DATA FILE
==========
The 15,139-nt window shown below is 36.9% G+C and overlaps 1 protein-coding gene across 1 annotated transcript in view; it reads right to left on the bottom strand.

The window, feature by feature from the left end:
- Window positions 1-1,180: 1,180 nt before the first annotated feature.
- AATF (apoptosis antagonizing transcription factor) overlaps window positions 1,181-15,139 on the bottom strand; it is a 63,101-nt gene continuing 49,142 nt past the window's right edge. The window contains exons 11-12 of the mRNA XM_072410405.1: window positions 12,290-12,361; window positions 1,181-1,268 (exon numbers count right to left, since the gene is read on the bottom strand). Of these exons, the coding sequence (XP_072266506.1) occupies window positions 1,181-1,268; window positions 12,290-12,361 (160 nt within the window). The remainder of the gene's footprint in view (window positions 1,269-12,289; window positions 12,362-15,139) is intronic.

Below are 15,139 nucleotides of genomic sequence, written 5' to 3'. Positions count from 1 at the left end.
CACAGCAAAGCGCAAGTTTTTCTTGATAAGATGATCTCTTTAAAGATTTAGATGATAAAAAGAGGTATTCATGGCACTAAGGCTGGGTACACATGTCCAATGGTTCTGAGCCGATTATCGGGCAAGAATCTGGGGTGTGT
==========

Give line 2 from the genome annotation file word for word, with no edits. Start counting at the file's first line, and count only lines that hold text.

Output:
The window, feature by feature from the left end: